Teeth whitening has become a common activity for many who seek to improve their appearance, just a gentle effort might be all that's needed or for the heavy smoker, some more radical approaches. The chemistry behind teeth whitening has come a long way in recent years and there are now over 100 teeth whitening products to choose from. Reviewing them all is not possible here but let's have a look at the most popular and cost-effective methods and some of the products available:

These tend to provide the least amount of whitening activity as they are intended for long-term daily use and would suit those who just need a general "whitening upkeep" to maintain that winning smile. Abrasive toothpastes that profess to whiten teeth are not recommended by dentists at all as they damage enamel and increase the likelihood of staining in the future. Chemical based toothpaste whiteners do not have this effect but are not very effective short-term. The problem is that the chemicals are only in contact with the teeth for at most 2 minutes and this is not long enough to have an effect on the very dense enamel of the tooth. This means that only surface staining is addressed by toothpastes. The most popular brands are Colgate and Crest Whitening Toothpastes but a widely acclaimed outsider said to be effective at stain removal is toothpaste called SuperSmile.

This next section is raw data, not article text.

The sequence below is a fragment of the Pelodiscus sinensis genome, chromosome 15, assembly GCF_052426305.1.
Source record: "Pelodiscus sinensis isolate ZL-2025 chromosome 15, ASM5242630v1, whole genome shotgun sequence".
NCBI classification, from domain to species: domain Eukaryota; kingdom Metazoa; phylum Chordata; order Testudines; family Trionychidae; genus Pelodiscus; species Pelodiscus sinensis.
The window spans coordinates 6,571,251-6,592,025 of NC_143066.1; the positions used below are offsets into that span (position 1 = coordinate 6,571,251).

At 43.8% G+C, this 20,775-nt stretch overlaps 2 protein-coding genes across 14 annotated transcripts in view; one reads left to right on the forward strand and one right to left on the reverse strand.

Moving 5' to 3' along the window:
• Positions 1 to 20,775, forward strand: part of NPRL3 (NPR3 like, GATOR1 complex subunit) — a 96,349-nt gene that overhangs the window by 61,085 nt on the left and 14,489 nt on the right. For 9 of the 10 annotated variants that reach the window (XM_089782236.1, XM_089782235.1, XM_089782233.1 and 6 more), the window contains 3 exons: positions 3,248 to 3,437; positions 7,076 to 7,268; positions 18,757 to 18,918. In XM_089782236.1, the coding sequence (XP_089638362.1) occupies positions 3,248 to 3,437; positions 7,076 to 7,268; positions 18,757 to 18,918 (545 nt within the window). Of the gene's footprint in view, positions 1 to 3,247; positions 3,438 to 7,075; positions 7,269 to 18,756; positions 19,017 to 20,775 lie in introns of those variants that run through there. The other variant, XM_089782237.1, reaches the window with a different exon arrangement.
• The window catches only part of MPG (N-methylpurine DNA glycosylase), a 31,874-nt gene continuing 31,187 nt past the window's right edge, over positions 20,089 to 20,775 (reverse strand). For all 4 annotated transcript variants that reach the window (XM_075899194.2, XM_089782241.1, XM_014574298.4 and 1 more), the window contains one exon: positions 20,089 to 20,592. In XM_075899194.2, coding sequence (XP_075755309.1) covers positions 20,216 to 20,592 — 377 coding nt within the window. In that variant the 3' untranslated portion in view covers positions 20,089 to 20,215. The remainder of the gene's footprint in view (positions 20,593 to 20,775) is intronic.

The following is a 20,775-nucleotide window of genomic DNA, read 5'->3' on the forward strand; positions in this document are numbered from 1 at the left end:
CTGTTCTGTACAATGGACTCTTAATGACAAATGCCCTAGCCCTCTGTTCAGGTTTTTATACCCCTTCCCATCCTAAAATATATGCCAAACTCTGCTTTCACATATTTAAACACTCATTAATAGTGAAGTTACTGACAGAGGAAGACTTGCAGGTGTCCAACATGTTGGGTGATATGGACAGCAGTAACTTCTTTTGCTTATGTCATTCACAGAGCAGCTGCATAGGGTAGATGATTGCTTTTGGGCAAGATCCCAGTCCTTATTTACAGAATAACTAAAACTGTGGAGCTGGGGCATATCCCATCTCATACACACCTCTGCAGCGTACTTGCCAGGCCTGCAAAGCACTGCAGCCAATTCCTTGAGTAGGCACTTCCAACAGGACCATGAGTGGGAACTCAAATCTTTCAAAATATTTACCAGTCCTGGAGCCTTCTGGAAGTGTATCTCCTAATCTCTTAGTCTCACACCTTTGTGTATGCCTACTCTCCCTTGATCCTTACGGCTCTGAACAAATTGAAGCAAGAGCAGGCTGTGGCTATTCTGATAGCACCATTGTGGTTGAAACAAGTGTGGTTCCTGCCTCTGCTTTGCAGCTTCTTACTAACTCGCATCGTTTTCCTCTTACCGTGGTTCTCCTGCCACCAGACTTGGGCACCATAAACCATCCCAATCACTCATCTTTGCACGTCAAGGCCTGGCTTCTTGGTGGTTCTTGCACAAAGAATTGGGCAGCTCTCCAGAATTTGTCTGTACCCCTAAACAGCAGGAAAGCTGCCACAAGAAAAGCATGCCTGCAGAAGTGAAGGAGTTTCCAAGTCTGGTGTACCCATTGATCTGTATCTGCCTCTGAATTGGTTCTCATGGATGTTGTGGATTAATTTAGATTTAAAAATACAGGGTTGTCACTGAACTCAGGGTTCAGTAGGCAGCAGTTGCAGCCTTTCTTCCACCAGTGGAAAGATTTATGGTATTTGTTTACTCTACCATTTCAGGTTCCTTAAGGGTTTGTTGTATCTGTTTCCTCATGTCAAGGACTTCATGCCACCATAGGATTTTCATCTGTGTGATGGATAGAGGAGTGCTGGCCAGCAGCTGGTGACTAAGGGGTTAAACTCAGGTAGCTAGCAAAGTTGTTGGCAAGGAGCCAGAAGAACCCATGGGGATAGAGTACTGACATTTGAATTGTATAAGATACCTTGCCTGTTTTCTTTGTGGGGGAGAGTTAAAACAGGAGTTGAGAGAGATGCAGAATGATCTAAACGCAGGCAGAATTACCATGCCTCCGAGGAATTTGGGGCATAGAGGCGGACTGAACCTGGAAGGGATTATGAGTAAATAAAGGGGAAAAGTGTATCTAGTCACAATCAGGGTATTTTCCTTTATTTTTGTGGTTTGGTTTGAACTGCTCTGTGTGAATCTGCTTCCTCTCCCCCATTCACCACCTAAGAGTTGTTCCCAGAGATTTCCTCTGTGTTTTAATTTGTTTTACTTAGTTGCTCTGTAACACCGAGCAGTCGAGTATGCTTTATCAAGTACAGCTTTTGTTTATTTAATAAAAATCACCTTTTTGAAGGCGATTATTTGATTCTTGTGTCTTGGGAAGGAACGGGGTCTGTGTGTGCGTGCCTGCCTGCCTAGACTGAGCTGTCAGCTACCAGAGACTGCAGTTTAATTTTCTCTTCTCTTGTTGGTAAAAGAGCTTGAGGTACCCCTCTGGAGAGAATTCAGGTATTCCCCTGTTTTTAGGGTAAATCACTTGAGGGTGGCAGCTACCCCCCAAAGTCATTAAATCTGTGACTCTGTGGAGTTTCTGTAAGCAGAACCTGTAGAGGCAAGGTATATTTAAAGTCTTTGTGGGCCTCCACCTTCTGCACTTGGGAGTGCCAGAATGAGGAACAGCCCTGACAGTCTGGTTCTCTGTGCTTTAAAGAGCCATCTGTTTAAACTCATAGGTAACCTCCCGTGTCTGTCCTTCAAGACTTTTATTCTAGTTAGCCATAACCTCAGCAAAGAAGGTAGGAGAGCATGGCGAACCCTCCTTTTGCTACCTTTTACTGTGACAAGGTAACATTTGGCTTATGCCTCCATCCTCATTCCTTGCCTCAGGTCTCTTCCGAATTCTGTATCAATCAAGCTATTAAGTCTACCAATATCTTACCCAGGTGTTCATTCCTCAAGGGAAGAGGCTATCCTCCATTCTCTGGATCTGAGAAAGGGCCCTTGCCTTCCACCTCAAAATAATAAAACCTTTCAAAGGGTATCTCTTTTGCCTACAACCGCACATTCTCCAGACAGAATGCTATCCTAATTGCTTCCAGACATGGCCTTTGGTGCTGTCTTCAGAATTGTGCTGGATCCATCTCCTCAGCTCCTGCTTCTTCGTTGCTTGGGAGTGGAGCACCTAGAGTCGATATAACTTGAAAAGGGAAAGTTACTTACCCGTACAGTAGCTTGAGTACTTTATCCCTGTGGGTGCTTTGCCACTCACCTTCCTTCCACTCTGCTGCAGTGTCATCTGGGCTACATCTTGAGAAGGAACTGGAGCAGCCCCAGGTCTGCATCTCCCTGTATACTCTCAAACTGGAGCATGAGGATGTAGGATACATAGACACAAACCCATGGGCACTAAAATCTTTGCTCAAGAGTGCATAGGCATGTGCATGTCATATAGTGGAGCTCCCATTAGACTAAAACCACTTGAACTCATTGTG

Brush-on Whiteners
These contain one of two chemical whiteners and are "brush-on" solutions to teeth whitening. The basis is that a paste is brushed onto the teeth, the paste then dries and remains overnight after which it is brushed off in the morning. During the night, chemicals in the paste whiten the teeth – quite a lot too!

The advantage of this method of teeth whitening is that is provides fairly quick results. Unfortunately there are caveats to the use of brush-on whiteners; if a section get knocked off or abraded by other teeth while you sleep, the missing patch will have the old stain still apparent. Nobody wants a smile that replicates the pattern on a Holstein cow so it pays to be very careful with these products.

Whitening Strips
This is most likely the preferred method of all. The whitening strip is a 2 "by 0.25" long strip of gelatin impregnated with whitening chemicals. The application process involves placing a strip on each of the upper and lower front teeth. The gelatin helps the strip adhere to the teeth and warmth from the mouth further assists in ensuring the strip stays put. The strips are left in the mouth for between 15 and 30 minutes to perform their magic and then can be discarded and teeth brushed. Simple and effective, a treatment plan may last a couple of weeks, after which whitening toothpaste can maintain that white smile. The only disadvantage obvious with the strips is the 15-30 minutes spent not being able to speak easily! All the major toothpaste manufacturers carry a good line in whitening strips – there's not much to choose between them.

Also available are whitening pens, teeth trays that can be worn that carry whitening chemicals and pre-brushing mouthwashes, the market is now huge! A visit to a dental practitioner can offer access to lasers and other whitening methods unavailable over the counter, but will be undoubtedly more expensive.

Source by David W. Bentley

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